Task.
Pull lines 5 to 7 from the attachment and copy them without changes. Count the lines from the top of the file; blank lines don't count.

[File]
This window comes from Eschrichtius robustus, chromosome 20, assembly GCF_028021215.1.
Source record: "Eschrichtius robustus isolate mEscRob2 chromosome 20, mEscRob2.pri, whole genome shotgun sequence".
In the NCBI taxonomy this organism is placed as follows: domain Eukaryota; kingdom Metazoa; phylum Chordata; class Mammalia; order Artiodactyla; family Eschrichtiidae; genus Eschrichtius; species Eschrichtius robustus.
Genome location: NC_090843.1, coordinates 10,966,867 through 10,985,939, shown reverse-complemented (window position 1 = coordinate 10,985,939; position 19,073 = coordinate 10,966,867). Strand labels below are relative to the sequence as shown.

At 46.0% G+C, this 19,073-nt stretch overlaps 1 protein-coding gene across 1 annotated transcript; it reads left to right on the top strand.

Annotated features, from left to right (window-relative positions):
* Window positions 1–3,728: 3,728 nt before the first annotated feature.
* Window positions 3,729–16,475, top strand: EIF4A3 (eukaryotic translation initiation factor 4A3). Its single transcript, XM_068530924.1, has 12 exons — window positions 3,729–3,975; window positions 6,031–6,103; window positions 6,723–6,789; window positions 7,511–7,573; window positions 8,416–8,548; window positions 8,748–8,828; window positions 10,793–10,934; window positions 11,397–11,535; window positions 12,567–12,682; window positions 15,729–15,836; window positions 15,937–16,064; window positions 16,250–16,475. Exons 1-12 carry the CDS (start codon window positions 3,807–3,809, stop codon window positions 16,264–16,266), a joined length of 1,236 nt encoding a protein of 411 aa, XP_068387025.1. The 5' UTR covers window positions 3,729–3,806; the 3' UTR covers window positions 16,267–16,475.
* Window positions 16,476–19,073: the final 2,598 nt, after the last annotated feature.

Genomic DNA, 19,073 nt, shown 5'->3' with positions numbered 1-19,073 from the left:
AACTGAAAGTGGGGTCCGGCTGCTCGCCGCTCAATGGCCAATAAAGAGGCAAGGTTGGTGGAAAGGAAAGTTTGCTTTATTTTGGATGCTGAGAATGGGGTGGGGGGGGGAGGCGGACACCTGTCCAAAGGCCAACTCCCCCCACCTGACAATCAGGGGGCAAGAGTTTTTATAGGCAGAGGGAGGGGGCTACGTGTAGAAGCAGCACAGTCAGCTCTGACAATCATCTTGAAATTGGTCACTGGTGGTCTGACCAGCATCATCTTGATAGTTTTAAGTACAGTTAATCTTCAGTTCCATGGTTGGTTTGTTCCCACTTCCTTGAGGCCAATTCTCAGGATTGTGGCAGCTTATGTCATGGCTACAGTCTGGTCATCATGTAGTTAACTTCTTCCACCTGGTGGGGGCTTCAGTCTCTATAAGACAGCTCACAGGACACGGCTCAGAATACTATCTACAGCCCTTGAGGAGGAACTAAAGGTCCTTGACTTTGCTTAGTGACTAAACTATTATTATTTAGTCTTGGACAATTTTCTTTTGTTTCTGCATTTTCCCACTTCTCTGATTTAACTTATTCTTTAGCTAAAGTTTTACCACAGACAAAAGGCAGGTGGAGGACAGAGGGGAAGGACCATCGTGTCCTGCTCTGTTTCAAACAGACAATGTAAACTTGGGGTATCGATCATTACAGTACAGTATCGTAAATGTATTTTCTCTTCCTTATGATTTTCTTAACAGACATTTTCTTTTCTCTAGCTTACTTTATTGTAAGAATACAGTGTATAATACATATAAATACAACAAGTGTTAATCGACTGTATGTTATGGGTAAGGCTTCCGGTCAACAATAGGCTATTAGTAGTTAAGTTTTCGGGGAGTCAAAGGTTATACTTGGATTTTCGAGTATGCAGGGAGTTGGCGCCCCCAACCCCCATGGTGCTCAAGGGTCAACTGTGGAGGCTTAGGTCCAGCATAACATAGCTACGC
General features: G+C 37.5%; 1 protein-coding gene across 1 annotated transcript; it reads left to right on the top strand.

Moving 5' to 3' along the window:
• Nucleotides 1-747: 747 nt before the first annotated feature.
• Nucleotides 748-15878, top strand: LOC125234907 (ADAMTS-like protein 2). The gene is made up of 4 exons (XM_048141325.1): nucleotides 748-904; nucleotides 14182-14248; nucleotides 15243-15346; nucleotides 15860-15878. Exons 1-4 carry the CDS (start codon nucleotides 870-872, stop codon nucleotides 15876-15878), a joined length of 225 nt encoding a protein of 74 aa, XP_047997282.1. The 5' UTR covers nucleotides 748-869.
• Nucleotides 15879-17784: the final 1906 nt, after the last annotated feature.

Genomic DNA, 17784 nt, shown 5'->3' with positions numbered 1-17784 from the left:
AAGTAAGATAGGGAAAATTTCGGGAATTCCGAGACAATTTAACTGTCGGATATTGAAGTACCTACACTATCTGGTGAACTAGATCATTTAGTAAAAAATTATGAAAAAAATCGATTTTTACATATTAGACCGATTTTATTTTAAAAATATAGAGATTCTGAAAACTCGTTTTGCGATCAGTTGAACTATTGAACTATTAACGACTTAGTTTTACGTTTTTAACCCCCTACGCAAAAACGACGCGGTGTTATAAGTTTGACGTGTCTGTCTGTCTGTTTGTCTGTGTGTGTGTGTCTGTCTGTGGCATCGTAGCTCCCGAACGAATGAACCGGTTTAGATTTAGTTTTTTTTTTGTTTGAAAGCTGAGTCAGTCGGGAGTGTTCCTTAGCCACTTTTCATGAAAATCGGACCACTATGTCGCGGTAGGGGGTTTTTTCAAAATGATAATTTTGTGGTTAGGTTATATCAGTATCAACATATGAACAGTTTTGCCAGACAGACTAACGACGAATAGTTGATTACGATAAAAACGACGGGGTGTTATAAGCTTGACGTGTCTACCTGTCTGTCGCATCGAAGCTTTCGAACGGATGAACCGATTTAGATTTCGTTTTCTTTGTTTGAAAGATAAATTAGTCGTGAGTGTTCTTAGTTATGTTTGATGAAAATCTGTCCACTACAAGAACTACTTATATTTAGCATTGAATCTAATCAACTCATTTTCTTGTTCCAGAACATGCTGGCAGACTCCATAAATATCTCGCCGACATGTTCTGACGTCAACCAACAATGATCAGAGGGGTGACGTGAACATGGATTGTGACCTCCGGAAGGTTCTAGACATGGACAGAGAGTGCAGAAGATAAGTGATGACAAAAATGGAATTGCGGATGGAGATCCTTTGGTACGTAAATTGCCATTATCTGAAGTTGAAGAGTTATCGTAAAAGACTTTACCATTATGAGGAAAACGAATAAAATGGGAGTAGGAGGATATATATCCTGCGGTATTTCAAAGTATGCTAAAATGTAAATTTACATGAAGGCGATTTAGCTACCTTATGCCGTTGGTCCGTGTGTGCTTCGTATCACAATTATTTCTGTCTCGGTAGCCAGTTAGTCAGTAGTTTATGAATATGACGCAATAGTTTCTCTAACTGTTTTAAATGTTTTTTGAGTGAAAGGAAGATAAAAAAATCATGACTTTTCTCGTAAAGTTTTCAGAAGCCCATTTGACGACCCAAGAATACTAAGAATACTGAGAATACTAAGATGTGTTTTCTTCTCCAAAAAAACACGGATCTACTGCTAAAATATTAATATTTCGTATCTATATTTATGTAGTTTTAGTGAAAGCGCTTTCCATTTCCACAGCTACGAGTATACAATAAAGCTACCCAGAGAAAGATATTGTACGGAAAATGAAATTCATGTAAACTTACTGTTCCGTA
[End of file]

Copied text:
At 46.0% G+C, this 19,073-nt stretch overlaps 1 protein-coding gene across 1 annotated transcript; it reads left to right on the top strand.

Annotated features, from left to right (window-relative positions):
* Window positions 1–3,728: 3,728 nt before the first annotated feature.